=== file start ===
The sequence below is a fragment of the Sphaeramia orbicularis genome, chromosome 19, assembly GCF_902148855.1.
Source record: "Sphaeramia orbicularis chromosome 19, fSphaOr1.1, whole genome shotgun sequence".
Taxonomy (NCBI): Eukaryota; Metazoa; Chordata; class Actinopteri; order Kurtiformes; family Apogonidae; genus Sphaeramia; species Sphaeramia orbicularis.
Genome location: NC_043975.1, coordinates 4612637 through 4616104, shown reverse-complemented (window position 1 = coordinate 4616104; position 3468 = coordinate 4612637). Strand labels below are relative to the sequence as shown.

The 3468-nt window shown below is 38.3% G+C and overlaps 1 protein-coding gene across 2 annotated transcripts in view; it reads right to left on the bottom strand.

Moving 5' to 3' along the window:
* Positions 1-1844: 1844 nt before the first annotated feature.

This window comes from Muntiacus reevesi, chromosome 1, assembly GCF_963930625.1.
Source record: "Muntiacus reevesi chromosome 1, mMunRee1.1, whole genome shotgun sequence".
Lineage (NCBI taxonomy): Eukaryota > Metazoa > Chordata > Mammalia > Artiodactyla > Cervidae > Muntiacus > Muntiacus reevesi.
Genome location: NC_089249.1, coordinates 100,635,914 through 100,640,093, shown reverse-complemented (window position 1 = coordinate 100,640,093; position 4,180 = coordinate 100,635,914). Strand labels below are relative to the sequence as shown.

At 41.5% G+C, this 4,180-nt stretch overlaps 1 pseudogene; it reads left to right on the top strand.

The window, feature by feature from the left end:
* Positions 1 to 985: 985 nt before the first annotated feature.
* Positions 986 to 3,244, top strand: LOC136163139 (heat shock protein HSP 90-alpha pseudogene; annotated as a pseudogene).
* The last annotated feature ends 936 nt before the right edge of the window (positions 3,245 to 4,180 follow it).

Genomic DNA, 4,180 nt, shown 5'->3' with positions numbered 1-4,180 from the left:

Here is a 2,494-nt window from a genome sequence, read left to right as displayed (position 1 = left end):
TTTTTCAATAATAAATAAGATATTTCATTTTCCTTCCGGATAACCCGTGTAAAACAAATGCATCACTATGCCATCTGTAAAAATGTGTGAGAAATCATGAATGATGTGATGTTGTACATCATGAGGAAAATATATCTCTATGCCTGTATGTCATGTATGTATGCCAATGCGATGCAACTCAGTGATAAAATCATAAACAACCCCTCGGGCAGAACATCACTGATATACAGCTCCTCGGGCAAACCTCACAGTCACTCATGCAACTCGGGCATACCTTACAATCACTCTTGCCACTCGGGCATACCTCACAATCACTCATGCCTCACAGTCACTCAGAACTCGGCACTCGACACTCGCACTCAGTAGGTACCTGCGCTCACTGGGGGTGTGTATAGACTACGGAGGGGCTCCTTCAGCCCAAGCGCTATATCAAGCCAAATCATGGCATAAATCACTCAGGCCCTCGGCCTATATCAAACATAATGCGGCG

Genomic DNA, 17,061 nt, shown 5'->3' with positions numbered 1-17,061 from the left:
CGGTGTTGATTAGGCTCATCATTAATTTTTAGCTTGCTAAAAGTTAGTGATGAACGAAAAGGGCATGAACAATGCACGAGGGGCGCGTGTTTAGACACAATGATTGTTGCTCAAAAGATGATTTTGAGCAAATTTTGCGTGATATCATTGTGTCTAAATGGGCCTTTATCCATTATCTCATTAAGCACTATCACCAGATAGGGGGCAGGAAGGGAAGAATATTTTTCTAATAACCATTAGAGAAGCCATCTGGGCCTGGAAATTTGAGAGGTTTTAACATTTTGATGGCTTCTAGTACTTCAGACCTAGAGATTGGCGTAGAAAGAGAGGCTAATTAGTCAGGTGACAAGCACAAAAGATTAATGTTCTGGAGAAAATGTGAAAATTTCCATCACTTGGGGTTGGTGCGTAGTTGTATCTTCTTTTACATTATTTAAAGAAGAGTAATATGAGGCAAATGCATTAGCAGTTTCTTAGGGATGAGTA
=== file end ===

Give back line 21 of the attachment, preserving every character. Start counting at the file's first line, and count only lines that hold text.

CGGTGTTGATTAGGCTCATCATTAATTTTTAGCTTGCTAAAAGTTAGTGATGAACGAAAAGGGCATGAACAATGCACGAGGGGCGCGTGTTTAGACACAATGATTGTTGCTCAAAAGATGATTTTGAGCAAATTTTGCGTGATATCATTGTGTCTAAATGGGCCTTTATCCATTATCTCATTAAGCACTATCACCAGATAGGGGGCAGGAAGGGAAGAATATTTTTCTAATAACCATTAGAGAAGCCATCTGGGCCTGGAAATTTGAGAGGTTTTAACATTTTGATGGCTTCTAGTACTTCAGACCTAGAGATTGGCGTAGAAAGAGAGGCTAATTAGTCAGGTGACAAGCACAAAAGATTAATGTTCTGGAGAAAATGTGAAAATTTCCATCACTTGGGGTTGGTGCGTAGTTGTATCTTCTTTTACATTATTTAAAGAAGAGTAATATGAGGCAAATGCATTAGCAGTTTCTTAGGGATGAGTA